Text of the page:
What you may or may not have is hard soil. Soil gets hard when the population of beneficial fungi dies off from drought and basic neglect. You can reestablish the fungi by providing continual moisture to the soil for several weeks. The easiest way to do this is to spray it with soap as a wetting agent and allowing regular irrigation to soak in much deeper than normal. Spray the yard with 3 ounces per 1,000 square feet of generic baby shampoo, then irrigate a full inch of water. Water normally the next week and repeat the soap in 2 weeks. That should do it. Your soil will hold moisture longer and deeper providing the moisture the fungi need to reestablish themselves. I used to have a long process using a soaker hose but the soap works much easier and faster. Shampoos work well because they never have any antibacterial agents in them. Generic baby shampoo is good because they skimp on the fancy/harsh detergents. When this is working you will notice that right after you irrigate, the soil will become very soft to walk on. Then a few days later it will be come very hard but the grass will remain healthy looking for several more days or weeks (in the cool season).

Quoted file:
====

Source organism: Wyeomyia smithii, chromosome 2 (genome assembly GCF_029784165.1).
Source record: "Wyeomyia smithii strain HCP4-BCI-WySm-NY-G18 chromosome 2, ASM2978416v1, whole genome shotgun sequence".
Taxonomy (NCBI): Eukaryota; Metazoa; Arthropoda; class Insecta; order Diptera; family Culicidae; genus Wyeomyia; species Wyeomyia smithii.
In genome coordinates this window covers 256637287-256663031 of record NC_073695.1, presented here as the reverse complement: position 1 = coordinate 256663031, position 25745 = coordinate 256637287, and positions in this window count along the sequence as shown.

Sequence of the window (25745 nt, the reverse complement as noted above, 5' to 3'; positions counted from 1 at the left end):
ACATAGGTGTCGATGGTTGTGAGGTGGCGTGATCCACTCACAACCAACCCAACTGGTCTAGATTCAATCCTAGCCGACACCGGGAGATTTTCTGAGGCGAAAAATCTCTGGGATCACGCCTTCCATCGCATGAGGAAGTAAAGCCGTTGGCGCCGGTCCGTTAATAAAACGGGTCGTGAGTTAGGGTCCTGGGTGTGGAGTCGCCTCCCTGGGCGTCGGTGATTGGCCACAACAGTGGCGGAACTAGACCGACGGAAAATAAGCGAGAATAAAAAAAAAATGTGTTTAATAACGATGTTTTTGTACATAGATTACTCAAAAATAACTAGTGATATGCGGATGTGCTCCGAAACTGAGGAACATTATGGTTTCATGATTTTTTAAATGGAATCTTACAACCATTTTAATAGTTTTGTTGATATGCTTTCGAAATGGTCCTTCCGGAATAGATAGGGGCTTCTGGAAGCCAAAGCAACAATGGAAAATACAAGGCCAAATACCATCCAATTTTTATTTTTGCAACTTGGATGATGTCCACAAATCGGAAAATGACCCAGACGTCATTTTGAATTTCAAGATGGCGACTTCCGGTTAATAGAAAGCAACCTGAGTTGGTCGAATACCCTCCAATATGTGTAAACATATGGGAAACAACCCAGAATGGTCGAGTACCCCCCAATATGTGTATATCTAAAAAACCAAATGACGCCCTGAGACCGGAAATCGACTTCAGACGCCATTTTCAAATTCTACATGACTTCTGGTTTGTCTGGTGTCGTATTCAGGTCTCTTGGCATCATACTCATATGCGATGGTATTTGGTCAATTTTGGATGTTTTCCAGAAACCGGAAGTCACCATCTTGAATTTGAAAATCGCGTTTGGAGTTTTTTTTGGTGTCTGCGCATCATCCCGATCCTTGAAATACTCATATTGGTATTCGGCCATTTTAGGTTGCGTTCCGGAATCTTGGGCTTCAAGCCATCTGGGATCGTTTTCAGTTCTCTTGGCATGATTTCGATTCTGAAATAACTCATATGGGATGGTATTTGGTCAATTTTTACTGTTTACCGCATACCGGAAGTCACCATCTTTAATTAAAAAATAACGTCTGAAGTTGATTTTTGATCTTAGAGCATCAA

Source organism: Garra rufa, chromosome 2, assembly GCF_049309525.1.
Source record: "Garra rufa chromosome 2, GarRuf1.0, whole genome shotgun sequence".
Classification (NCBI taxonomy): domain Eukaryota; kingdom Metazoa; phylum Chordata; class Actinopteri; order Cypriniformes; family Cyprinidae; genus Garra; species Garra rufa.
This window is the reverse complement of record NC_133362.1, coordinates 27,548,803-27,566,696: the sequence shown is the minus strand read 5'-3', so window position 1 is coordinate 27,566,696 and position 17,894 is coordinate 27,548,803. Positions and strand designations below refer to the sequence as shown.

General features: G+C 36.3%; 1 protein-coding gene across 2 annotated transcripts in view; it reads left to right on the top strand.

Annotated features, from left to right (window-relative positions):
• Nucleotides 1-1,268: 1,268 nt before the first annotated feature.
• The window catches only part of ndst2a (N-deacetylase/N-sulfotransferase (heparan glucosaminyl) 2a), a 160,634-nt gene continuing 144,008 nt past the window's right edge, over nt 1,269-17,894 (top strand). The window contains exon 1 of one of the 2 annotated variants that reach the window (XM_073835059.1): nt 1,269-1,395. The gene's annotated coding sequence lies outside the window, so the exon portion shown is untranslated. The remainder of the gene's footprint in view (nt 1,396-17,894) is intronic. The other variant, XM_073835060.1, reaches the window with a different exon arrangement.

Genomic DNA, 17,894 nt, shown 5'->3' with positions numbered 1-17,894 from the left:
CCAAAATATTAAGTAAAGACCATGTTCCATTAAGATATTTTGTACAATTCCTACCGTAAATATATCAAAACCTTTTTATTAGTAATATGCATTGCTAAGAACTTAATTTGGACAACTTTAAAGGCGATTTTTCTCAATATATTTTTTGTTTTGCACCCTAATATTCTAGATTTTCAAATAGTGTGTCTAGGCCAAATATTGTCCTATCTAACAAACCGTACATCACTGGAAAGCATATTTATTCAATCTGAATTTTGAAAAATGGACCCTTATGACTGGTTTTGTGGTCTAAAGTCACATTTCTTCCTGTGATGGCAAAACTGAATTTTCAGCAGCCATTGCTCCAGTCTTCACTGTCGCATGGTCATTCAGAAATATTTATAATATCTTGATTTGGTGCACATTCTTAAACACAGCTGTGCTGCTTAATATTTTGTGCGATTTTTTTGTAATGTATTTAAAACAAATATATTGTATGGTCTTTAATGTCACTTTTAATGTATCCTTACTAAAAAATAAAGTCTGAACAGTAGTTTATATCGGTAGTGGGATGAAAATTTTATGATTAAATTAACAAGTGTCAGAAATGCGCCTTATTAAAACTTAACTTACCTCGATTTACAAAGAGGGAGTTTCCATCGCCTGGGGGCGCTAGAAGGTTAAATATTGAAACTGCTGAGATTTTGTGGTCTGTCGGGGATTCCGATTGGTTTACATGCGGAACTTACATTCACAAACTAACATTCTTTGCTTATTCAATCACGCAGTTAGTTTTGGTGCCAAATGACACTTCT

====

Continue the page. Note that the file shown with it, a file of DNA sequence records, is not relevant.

After you roll the seed down, water it lightly for a few minutes, several times a day, for 3 weeks. When you think you have 80% of the grass seed germinated, then you can start backing off on the watering frequency and going up on the duration. The way you develop deep grass roots is by watering for a long time but not very often. Grass roots will dive deeper looking for moisture when they cannot get it at the surface. Eventually you should be watering one inch all at one time. With those grasses you can probably go most of the winter without watering but I would advise you to water monthly to take care of your soil microbes. In the summer you can likely go 2 weeks between watering to keep the grasses from going dormant. Try stretching it out longer between watering. One way to damage those prairie grasses is to over water them. Then you will see it thin out and weeds coming in.
Your bermuda in the front may have shade issues. If your back yard is full sun, then your front must have a house in the way. You might consider a bermuda look alike called Shadow Turf. It is a variety of zoysia that does very well even in deep shade. Also you should be watering this time of year about once a month increasing in frequency to weekly in July and August. If the drought persists you might have to go to a 5-day cycle to keep it going. Watering more frequently than that will give you a weedy lawn.
I know this is more than you asked for but the mistakes on that Lady Bird wildflower page were just too much to ignore. Very poor advice there on lawns.